Austin Bell, curator of the Marco Island Historical Museum, recently returned from a trip to Washington, D.C., where he met with a curator of the Smithsonian Institution to talk about bringing the Key Marco Cat back to the island for a display at the museum.

Bell saw the fragile Calusa sculpture and photographed it.

"When the woman picked up the box containing the Marco Cat, I thought about all the places I had seen it over the years, in books, artwork, jewelry, signs, replicas like outside the museum," said Bell. "Seeing the Key Marco Cat in person was more emotional than I thought it would be. I mean, it's only 6 inches tall, but it commands such respect. It means so much to so many people. It was surreal to see it face to face. I just feel fortunate to be tasked with pursuing it on loan – talk about a meaningful pursuit."

In order to obtain the sculpture and other valuable artifacts from the Smithsonian, Marco Island Historical Society members will have to meet strict standards, Bell said. The $1 million the Historical Society hopes to raise over the next three years is required to secure the sculpture to display locally.

"That will be expensive, so we might as well make it worth our while," said Bell.

Museum officials explained that the fragile sculpture will be installed in a new case. All materials inside the case, including the air, paint, fabric, and glue, must be tested for gases that might leech into the wood and damage the artifact. Plans are to hire a professional conservator to do the tests and tell them if the case they now have is suitable.

The Smithsonian owns the artifacts collected by Frank Hamilton Cushing in 1896. During that time, Cushing was curator for the Bureau of American Ethnology at the University Pennsylvania and heard about artifacts being excavated in Southwest Florida. In order to get permission for him to go on the expedition, he agreed to split the items between the University of Pennsylvania and the Smithsonian Institution.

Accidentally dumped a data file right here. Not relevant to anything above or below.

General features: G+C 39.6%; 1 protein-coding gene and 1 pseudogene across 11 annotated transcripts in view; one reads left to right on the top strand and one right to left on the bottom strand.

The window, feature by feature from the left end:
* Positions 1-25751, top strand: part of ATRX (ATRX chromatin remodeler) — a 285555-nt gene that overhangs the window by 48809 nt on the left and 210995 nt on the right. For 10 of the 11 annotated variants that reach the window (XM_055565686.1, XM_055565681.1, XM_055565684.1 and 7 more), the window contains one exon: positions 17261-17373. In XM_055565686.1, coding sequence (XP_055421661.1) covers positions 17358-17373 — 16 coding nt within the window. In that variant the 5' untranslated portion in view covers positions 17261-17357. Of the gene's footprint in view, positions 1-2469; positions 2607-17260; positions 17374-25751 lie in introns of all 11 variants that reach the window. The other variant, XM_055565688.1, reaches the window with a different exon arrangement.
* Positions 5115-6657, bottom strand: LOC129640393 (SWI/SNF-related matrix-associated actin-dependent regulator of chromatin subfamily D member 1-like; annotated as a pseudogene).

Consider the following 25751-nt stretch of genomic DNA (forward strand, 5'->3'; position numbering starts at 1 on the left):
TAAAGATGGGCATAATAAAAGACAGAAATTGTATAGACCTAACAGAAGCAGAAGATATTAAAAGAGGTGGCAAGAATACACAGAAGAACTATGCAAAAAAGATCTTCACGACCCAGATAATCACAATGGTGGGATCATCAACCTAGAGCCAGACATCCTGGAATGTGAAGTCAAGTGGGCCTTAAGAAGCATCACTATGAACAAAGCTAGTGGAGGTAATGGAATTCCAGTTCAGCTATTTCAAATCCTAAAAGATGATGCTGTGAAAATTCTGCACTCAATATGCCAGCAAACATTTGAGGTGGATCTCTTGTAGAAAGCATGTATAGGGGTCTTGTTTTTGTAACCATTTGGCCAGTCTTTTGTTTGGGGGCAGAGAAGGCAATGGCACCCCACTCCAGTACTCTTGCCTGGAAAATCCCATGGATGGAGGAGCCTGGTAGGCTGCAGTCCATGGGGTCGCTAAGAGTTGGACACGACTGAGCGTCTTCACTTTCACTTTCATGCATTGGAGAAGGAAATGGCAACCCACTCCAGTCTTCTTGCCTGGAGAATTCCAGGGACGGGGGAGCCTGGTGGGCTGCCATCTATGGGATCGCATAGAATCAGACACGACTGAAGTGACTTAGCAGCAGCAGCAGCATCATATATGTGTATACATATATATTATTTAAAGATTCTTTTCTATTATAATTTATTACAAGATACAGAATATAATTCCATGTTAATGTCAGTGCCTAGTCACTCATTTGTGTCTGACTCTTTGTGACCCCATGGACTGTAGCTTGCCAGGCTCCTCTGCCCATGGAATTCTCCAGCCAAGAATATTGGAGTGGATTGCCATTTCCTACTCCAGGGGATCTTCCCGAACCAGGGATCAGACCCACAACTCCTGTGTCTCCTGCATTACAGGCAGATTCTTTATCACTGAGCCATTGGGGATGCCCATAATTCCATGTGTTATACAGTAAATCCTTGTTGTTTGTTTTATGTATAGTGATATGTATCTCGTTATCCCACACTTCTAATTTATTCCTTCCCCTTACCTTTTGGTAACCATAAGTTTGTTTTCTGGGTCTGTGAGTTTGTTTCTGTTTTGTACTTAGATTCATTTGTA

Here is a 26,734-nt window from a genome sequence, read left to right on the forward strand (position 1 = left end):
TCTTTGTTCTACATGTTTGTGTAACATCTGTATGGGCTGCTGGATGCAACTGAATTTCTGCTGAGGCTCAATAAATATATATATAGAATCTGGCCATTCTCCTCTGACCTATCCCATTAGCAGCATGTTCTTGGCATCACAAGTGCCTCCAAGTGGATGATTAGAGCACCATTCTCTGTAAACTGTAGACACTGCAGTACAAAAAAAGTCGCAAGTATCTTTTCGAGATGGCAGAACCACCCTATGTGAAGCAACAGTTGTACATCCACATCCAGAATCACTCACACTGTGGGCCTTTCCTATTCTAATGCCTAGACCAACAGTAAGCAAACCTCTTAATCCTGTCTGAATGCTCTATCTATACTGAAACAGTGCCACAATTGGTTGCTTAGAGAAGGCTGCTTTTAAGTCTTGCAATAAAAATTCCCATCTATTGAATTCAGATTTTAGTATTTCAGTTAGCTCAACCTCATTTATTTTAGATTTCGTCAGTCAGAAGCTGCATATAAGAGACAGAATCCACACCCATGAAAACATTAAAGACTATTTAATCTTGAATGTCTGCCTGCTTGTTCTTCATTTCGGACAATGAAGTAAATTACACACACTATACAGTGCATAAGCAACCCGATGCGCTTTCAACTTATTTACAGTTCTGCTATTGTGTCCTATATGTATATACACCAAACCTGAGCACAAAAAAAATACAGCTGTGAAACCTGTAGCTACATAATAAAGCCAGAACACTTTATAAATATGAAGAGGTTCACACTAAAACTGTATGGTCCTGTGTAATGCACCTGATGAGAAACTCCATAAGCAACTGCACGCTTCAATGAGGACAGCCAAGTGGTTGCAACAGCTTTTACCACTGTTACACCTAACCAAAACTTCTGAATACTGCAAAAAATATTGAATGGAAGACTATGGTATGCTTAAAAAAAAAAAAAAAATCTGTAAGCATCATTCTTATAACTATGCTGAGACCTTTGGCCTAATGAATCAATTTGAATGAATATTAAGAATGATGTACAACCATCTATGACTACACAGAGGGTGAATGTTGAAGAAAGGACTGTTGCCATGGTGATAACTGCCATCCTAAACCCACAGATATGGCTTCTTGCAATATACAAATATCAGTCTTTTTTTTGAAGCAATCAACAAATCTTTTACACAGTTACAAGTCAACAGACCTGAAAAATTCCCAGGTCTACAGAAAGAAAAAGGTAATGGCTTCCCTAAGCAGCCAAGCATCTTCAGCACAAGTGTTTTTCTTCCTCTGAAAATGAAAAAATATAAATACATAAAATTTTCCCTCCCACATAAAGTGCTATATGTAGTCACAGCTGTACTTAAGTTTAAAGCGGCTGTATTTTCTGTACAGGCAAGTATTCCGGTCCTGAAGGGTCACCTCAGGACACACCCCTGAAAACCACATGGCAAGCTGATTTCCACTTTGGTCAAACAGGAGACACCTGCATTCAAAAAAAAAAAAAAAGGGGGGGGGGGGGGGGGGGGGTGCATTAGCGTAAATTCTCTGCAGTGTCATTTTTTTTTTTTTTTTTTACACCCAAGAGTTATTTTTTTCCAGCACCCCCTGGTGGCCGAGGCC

"Our grand opening of the new exhibit, 'The Calusa Era, Paradise Found, 6,000 years of people on Marco Island,' was the real impetus for us to announce our fundraising campaign," said Pat Rutledge, president of the Marco Island Historical Society. "That was the beginning of telling the story and where the museum is headed."

Currently a preliminary loan application is in process and will go to the Smithsonian once officials have thoroughly addressed each item on the agenda.

"We are not rushing the application as we are committed to doing things the right way," said Bell.

Even after the application goes out, approval could take six months to a year before the artifacts arrive.

"That is why we are fundraising now so at the earliest opportunity the application receives approval the funds will also be available," said Bell.

The last time the Cat was on Marco Island was in 1999-2000, when it came on loan to a local bank. More than 35,000 people came to see it. The loan was for five months, but Rutledge and Bell are hoping for a much longer loan for not only the Marco Cat, but also a wood-carved deer head, mask and pelican. Having these priceless artifacts at the museum will be an asset to the community, said Rutledge.

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